Robb getting ready for a pub crawl.

Happily, branded beers are a veritable Dom Perignon ’44 when measured alongside Bia Hoi, which is on sale next door to my hotel at 3000 dong a pint, and which many places in town are advertising as low 2000 dong (remember the exchange rate here is 34,500 to the pound, ergo 2000 dong equals less than 6 pence). Another traveller here claims to have found an establishment where he received 5 beers for 7000 dong. At that rate I could sink in excess of 20 pints for my pound coin, and still have change left over for a bag of roasted peanuts or a puff on a shisha pipe.

So the game begins at our hotel with 35,000 dong in my pocket (had to round up, there’s no 500 banknote), and ends when I’ve spent up, been arrested, or been treated for alcohol poisoning, whichever comes first. The only rule is no more than two beers in the same place.

I’ll report back on how it goes. Unless I’m hungover. Unless I’m in gaol. Unless I reached beer number 16 then decided it’d be a good idea to go shark fishing. Without a boat. In the nude. Whilst carrying a doner kebab.


Fishermen, Hoi An


Coffee at Reaching Out.

Oh, I also feel compelled to mention a tearoom that we visited called ‘Reaching Out’, it’s a cosy little place set in a 200 year old timber house, and is staffed entirely by deaf and mute locals. Not only is this a wonderful idea, in that it provides employment for people who would otherwise find working difficult, but it results in a gloriously tranquil atmosphere. You just come in, gesture to what you want, then sit down and shut the fuck up. Enjoy your drinks, which are served on antique tea sets and accompanied by some tasty home baked biscuits, take in your delightful surroundings, and shut the fuck up. No awful music, no idle chatter, no pseudo-friendly sales staff bullshit, just a quiet sit, and a nice cup of tea.

One day I’ll open a coffee shop like this. Only I’ll go further. All speaking will be prohibited; you can read a book or a newspaper, you can even play card games or board games, but open your gob and you’re out in the street with your coffee poured over your head. And if you pull out a smartphone for any purpose whatsoever, you’ll be castrated on the spot. With a rusty bread knife.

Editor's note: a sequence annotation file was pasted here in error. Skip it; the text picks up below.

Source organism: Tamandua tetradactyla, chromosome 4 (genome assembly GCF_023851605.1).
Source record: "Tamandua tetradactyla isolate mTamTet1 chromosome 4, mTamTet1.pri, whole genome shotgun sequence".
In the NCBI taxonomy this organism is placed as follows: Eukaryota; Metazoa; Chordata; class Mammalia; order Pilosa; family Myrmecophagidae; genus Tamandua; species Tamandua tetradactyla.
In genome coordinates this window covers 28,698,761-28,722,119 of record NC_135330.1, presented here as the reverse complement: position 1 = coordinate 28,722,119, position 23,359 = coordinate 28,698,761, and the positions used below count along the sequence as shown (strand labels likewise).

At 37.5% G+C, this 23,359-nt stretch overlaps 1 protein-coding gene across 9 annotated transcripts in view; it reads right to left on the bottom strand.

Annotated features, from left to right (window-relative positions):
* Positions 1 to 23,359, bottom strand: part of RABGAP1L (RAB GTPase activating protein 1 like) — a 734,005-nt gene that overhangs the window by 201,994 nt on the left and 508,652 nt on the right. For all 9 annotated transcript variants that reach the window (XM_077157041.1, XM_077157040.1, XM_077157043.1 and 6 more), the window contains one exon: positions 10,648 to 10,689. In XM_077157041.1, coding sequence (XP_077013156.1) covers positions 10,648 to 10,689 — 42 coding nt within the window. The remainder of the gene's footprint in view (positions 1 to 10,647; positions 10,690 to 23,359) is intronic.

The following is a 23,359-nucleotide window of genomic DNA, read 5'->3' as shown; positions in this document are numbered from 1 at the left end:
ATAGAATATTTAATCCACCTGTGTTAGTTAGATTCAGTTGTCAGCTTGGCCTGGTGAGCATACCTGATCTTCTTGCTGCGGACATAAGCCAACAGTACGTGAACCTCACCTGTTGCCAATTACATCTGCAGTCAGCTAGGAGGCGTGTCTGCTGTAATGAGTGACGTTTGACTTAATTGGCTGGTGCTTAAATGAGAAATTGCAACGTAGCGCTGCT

It’s an idea.


Hoi An’s beach.

Ok, back to the journey. We expect to be in Hoi An for another 3 or 4 days before setting out again, and this time it’s going to be a real overland adventure. We’ve decided to spurn the easy and modern coastal road to Hue, in favour of travelling inland. First to see the ruined temple complex at My Son before picking up the infamous Ho Chi Minh trail to the border with Laos and all the way back to the coast again. It’s several days of rough roads, steep hills, dense jungle and unexpected bomb craters (the Ho Chi Minh trail was the main supply line for the Viet Cong during the war and was carpet bombed almost continuously for several years). At one point we’re apparently going to have to load the bike onto a wooden boat to travel upstream.

It’s not a journey we could consider doing alone. Even if we could find the way (unlikely), some parts of the trail are so remote and sparsely populated that if we get a puncture or serious breakdown, help could be days way. Luckily, we found Mr Chuong, a local Easyrider with a little Honda 125 and over 20 years of experience as a motorcycle guide. He knows the roads, he knows the people, he knows the history and the languages and best of all, he knows where the all the good food is to be found. He’s going to come with us for the duration and carry our bags on his bike while we follow along on Desmond. $25 USD per day to prevent us from dying. Seems reasonable.

That’s about all for now folks. Speak to you soon.